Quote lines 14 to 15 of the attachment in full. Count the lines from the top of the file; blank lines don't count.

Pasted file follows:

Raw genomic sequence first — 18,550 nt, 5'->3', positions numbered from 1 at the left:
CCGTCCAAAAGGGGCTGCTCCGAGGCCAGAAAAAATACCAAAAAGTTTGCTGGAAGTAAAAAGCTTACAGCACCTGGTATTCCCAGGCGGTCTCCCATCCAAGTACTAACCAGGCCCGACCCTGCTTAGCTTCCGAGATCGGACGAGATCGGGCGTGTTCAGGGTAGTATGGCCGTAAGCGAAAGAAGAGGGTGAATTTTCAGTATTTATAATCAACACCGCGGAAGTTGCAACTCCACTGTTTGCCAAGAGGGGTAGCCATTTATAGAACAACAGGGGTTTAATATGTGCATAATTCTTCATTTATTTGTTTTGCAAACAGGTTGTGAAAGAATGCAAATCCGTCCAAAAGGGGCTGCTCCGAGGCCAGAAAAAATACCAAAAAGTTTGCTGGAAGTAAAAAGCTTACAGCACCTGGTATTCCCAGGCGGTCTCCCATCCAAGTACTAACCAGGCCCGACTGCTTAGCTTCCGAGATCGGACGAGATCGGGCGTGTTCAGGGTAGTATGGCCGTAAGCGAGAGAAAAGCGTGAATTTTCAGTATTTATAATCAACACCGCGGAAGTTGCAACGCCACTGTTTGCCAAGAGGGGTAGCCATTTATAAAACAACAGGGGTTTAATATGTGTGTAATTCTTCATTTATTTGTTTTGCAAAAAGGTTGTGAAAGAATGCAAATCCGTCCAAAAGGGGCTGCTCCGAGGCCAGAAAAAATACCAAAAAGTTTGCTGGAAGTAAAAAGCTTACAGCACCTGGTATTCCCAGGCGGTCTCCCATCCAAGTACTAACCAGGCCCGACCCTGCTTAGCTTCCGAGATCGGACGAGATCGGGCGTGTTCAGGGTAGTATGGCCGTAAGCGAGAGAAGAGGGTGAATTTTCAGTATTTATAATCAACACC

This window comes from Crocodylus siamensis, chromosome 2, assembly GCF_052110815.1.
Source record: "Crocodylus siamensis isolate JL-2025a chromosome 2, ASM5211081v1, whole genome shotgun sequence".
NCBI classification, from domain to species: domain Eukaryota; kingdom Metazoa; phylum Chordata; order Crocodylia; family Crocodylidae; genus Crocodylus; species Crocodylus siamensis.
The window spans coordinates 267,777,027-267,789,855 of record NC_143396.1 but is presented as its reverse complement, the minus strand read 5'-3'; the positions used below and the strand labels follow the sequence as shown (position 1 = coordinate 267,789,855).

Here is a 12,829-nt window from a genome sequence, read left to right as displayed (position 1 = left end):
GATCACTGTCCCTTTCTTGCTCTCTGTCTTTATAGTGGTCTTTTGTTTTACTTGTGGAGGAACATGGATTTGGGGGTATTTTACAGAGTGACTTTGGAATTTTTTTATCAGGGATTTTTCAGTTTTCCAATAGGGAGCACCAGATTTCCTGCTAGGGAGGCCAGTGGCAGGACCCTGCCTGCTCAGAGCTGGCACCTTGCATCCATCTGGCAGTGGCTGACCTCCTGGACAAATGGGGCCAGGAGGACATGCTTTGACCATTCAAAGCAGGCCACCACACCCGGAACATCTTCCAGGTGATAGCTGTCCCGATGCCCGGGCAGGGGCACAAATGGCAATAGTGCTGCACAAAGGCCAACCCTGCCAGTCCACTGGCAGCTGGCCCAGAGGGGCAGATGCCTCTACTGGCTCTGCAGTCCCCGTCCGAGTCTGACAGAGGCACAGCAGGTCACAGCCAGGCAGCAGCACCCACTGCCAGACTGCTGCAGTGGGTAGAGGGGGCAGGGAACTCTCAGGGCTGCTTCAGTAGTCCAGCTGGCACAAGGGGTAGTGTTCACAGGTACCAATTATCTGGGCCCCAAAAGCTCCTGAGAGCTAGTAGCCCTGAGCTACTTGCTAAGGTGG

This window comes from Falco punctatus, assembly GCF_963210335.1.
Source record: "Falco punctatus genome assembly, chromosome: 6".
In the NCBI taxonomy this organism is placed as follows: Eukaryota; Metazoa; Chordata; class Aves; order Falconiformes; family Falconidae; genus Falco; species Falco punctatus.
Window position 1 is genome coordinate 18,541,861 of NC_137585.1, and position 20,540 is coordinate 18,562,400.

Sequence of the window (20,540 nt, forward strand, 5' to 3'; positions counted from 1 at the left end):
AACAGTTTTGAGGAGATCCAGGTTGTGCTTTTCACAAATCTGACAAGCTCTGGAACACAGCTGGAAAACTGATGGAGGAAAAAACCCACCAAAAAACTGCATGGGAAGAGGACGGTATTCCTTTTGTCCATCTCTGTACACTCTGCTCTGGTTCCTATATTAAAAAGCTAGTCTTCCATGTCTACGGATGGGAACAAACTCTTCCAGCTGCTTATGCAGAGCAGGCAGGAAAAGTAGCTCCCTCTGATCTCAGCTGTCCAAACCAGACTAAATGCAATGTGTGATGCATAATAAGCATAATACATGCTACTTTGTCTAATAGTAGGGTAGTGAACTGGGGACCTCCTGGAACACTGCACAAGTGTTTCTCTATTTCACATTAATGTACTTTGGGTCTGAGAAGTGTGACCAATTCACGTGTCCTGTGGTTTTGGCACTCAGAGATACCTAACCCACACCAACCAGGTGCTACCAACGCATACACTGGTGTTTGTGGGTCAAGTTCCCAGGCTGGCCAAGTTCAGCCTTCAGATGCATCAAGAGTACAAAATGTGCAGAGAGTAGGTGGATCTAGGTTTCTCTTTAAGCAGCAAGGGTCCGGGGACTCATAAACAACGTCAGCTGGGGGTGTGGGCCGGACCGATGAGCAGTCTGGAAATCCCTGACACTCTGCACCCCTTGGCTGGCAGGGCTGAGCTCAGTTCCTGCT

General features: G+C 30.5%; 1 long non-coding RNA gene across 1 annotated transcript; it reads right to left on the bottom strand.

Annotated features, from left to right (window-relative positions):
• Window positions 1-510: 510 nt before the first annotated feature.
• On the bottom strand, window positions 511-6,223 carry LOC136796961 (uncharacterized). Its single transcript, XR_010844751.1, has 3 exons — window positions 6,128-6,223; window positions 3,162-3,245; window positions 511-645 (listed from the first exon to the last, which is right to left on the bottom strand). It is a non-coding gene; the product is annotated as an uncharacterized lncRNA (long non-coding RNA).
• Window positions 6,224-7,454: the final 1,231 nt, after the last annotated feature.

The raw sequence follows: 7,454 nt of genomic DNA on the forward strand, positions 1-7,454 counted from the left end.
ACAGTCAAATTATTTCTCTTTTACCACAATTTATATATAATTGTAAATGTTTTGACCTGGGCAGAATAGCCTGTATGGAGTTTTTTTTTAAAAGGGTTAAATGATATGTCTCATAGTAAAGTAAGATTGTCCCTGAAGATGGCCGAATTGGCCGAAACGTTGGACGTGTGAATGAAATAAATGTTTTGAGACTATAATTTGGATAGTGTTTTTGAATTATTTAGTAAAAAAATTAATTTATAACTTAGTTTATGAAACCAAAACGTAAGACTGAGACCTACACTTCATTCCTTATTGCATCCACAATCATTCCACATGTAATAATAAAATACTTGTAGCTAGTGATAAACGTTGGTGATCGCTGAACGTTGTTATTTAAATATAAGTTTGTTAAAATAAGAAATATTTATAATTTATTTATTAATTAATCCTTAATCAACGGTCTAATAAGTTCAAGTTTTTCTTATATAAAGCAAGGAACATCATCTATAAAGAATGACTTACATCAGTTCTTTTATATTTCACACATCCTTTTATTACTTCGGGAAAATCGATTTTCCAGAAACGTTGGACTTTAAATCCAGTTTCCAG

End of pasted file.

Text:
AACAGTTTTGAGGAGATCCAGGTTGTGCTTTTCACAAATCTGACAAGCTCTGGAACACAGCTGGAAAACTGATGGAGGAAAAAACCCACCAAAAAACTGCATGGGAAGAGGACGGTATTCCTTTTGTCCATCTCTGTACACTCTGCTCTGGTTCCTATATTAAAAAGCTAGTCTTCCATGTCTACGGATGGGAACAAACTCTTCCAGCTGCTTATGCAGAGCAGGCAGGAAAAGTAGCTCCCTCTGATCTCAGCTGTCCAAACCAGACTAAATGCAATGTGTGATGCATAATAAGCATAATACATGCTACTTTGTCTAATAGTAGGGTAGTGAACTGGGGACCTCCTGGAACACTGCACAAGTGTTTCTCTATTTCACATTAATGTACTTTGGGTCTGAGAAGTGTGACCAATTCACGTGTCCTGTGGTTTTGGCACTCAGAGATACCTAACCCACACCAACCAGGTGCTACCAACGCATACACTGGTGTTTGTGGGTCAAGTTCCCAGGCTGGCCAAGTTCAGCCTTCAGATGCATCAAGAGTACAAAATGTGCAGAGAGTAGGTGGATCTAGGTTTCTCTTTAAGCAGCAAGGGTCCGGGGACTCATAAACAACGTCAGCTGGGGGTGTGGGCCGGACCGATGAGCAGTCTGGAAATCCCTGACACTCTGCACCCCTTGGCTGGCAGGGCTGAGCTCAGTTCCTGCT

General features: G+C 30.5%; 1 long non-coding RNA gene across 1 annotated transcript; it reads right to left on the bottom strand.